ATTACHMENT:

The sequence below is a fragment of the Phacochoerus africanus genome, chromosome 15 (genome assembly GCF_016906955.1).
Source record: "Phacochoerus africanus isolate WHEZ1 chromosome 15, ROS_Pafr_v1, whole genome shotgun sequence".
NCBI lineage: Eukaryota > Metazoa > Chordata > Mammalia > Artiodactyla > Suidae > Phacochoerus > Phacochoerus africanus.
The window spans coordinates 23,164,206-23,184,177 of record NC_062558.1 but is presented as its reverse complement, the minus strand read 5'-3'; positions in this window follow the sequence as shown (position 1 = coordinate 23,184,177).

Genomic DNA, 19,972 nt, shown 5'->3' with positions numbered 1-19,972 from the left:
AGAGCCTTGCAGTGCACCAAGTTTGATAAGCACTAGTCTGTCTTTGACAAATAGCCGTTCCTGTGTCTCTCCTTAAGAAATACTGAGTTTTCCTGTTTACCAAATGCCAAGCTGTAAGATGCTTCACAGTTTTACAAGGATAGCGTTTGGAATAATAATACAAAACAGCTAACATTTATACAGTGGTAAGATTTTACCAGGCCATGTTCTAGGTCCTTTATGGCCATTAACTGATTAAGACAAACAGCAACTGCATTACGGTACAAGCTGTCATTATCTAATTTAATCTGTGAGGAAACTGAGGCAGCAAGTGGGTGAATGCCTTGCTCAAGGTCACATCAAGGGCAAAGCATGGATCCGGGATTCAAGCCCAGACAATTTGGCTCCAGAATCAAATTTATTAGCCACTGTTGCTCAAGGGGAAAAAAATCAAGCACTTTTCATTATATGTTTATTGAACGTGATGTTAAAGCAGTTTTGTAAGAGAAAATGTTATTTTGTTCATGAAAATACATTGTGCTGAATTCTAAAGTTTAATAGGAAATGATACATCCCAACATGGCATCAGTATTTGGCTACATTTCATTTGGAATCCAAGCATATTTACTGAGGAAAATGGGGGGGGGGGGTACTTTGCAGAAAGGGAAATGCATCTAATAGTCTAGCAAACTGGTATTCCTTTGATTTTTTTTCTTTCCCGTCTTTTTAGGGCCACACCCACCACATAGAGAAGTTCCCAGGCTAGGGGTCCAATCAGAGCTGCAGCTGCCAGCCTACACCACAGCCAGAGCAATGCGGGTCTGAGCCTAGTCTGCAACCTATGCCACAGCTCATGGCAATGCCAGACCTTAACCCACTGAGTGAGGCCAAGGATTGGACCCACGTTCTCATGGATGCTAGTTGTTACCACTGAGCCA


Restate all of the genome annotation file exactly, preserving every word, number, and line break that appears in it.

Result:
The sequence below is a fragment of the Phacochoerus africanus genome, chromosome 15 (genome assembly GCF_016906955.1).
Source record: "Phacochoerus africanus isolate WHEZ1 chromosome 15, ROS_Pafr_v1, whole genome shotgun sequence".
NCBI lineage: Eukaryota > Metazoa > Chordata > Mammalia > Artiodactyla > Suidae > Phacochoerus > Phacochoerus africanus.
The window spans coordinates 23,164,206-23,184,177 of record NC_062558.1 but is presented as its reverse complement, the minus strand read 5'-3'; positions in this window follow the sequence as shown (position 1 = coordinate 23,184,177).

Genomic DNA, 19,972 nt, shown 5'->3' with positions numbered 1-19,972 from the left:
AGAGCCTTGCAGTGCACCAAGTTTGATAAGCACTAGTCTGTCTTTGACAAATAGCCGTTCCTGTGTCTCTCCTTAAGAAATACTGAGTTTTCCTGTTTACCAAATGCCAAGCTGTAAGATGCTTCACAGTTTTACAAGGATAGCGTTTGGAATAATAATACAAAACAGCTAACATTTATACAGTGGTAAGATTTTACCAGGCCATGTTCTAGGTCCTTTATGGCCATTAACTGATTAAGACAAACAGCAACTGCATTACGGTACAAGCTGTCATTATCTAATTTAATCTGTGAGGAAACTGAGGCAGCAAGTGGGTGAATGCCTTGCTCAAGGTCACATCAAGGGCAAAGCATGGATCCGGGATTCAAGCCCAGACAATTTGGCTCCAGAATCAAATTTATTAGCCACTGTTGCTCAAGGGGAAAAAAATCAAGCACTTTTCATTATATGTTTATTGAACGTGATGTTAAAGCAGTTTTGTAAGAGAAAATGTTATTTTGTTCATGAAAATACATTGTGCTGAATTCTAAAGTTTAATAGGAAATGATACATCCCAACATGGCATCAGTATTTGGCTACATTTCATTTGGAATCCAAGCATATTTACTGAGGAAAATGGGGGGGGGGGGTACTTTGCAGAAAGGGAAATGCATCTAATAGTCTAGCAAACTGGTATTCCTTTGATTTTTTTTCTTTCCCGTCTTTTTAGGGCCACACCCACCACATAGAGAAGTTCCCAGGCTAGGGGTCCAATCAGAGCTGCAGCTGCCAGCCTACACCACAGCCAGAGCAATGCGGGTCTGAGCCTAGTCTGCAACCTATGCCACAGCTCATGGCAATGCCAGACCTTAACCCACTGAGTGAGGCCAAGGATTGGACCCACGTTCTCATGGATGCTAGTTGTTACCACTGAGCCA